Think about the things that Texas is known for. Oil, trucks, cowboys, cows and big city life. Also, a gun loving governor and a booming economy. Oh, yeah and the myth that everything is bigger in Texas, right? We've got big trucks, big hair and...big government? Big government, you say? Sadly, yes.
Back in 1999, the Texas Legislature signed a bill into law that granted a panel of doctors, appointed by the hospital in which they work, to help with end of life directives. What does that mean, exactly? Well, if you wanted to go all Sarah Palin, then, I guess you could call these death panels.
As we all know, the 83rd legislative session of the Texas house is coming to a close. This year proved to be a fairly quiet one, until now. The current legislative body has apparently being working on drafting what they would have you believe is an improvement to the law already in place. My state representative, Bill Callegari happens to be one of the co-authors and he is
down right proud of his work on this bill, according to his staffer,
Steven, Representative Callegari feels it would be 'morally wrong' not to pass this bill. They are selling this as an upgrade, if you will. SB 303 and
HB 303 are up for consideration, and from my own personal research, along with others, this bill is just as bad. Hey, don't take my word for it, take a look for yourself. Texas Right to Life is an organization that believes that this bill should not be passed in it's current form. You can even read their own pro-life stance here. I would tend to agree with their philosophy on life. Life is sacred. It's so sacred that it's enumerated in our Declaration of Independence, "Life, liberty and the pursuit of happiness."
Also for your viewing pleasure, I have a side-by-side comparison of the current law and the proposed bill and Texas Right to Life's stand on the bill.
There are other groups here in Texas that have raised some legitimate concerns about the passage of this bill and Texas Home School Coalition is one of them. You can read their own blog about this bill here. This bill could also prove to hinder the rights of parents to decide their own child's fate when end of life decisions need to be made. That's a sobering thought.
I called Representative Callegari's office and I started off the conversation with a question that seemed simple enough to answer. I asked him that since Representative Callegari is a Republican representative, what does he see the role of government in every day citizens lives. He tried to roll me with an actual story that he thought would sell me on the idea of this bill needing to be passed. I thanked him for the information, but wondered if he would answer my original question. He couldn't. His answer was that Rep. Callegari doesn't feel that this bill creates death panels.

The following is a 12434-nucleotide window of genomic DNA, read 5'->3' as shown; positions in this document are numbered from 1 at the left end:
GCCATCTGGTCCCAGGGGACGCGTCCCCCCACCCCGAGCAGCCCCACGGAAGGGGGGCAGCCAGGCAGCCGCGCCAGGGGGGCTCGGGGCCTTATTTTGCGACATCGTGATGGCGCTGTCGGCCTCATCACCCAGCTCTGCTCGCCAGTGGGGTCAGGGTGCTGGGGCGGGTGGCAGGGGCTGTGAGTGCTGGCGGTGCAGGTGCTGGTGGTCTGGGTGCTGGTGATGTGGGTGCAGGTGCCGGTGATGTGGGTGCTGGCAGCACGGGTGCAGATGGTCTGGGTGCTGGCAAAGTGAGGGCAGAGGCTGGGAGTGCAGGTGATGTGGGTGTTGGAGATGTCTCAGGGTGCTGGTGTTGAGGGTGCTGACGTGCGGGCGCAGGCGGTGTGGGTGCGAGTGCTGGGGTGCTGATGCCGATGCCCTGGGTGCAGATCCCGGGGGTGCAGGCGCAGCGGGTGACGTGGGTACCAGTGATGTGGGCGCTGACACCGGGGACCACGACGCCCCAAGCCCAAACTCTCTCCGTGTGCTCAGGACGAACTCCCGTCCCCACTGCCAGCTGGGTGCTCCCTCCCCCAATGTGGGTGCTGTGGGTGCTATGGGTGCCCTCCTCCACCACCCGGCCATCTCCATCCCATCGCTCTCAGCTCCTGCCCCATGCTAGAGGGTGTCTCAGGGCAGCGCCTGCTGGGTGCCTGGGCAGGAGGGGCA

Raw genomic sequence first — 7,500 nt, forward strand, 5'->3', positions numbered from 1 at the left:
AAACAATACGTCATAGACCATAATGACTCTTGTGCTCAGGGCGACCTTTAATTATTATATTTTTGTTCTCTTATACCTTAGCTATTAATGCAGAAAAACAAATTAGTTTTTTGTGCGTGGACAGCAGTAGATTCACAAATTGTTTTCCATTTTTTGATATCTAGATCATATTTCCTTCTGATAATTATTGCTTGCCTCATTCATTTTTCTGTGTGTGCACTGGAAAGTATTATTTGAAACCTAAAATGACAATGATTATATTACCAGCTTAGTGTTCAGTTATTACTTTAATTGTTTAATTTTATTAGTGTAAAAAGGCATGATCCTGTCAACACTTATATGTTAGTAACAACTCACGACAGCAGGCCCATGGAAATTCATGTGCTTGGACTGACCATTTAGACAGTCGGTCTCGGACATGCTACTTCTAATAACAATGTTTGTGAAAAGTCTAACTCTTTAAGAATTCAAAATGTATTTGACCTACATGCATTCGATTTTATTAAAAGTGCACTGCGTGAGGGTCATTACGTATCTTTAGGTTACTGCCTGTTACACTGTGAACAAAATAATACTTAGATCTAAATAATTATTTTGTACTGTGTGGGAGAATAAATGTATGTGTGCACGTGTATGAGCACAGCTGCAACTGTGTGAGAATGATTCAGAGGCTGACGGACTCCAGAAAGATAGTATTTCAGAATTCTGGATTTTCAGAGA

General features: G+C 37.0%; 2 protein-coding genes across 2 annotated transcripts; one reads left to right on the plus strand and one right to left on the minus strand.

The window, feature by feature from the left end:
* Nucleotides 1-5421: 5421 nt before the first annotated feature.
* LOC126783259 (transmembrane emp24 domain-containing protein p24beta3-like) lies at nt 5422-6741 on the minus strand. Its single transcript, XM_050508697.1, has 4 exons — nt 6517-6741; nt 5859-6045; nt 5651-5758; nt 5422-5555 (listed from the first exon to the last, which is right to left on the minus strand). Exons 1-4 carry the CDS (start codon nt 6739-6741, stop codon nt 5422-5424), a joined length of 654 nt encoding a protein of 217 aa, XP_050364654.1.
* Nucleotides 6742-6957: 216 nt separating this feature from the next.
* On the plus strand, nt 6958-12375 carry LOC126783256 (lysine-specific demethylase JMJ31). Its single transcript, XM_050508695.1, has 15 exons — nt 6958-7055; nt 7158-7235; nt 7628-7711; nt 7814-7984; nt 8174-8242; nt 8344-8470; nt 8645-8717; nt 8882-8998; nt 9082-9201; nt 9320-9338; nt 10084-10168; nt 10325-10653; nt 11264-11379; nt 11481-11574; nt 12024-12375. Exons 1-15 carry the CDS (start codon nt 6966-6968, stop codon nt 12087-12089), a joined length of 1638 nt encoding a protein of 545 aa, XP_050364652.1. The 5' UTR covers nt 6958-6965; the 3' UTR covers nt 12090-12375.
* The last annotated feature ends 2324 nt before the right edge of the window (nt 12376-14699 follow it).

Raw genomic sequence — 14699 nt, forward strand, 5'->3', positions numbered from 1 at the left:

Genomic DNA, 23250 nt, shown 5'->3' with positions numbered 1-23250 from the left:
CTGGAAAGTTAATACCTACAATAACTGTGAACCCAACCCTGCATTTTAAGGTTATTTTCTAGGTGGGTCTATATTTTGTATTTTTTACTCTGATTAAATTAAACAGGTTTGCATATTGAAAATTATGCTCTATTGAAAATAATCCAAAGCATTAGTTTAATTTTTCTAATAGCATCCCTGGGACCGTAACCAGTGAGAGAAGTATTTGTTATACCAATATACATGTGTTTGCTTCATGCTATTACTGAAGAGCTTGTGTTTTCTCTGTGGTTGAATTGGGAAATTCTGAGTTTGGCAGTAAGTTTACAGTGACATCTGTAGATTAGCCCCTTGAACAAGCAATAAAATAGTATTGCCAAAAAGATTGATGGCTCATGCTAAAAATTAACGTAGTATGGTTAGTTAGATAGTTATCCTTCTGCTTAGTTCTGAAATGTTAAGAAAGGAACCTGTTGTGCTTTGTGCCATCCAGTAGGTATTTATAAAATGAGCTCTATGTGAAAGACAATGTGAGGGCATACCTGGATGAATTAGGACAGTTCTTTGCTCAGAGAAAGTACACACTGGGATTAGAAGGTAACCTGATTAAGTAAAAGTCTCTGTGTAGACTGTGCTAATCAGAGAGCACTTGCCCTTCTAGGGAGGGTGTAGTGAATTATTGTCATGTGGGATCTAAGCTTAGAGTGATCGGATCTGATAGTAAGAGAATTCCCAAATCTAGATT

I also called a few other representatives and they relayed that they had met with and interviewed a number of doctors and talked to groups like Texas Alliance for Life and after that, they were more comfortable with the bill. My question is, what about the constituents? Where do they factor in? They are the folks who got you elected, are they not? The answer that the staffer seemed hung up on was that Representative Callegari felt that it would be morally wrong not to pass this bill.
I also asked where this bill had originated; why it was authored in the first place, and he assured me it was his own constituents. Well, I'd like to meet some of those liberty lovin' folks! #sarcasm, people! He also assured me upon my questioning that Rep. Callegari isn't beholden to any lobbyist groups because he doesn't need their money to win elections.
One of the other things that concerns me is that Steven told me that these 'end of life' situations usually only crop up two times a year. Yeah, TWO times a year! So, let's knee jerk legislate this problem away, shall we?
This is why it's so important to stay active and vigilant when it comes
to government on all levels, whether it be local school boards and mud
districts, our state government, or all the way to the nations capitol.
It's called tyranny 'creep' for a reason, ya'll.
Believe it or not, I have yet to hear from Representative Callegari himself. Hey, I'm still waiting....
*This article was originally published on the Texas GOP Vote website and you can view it here.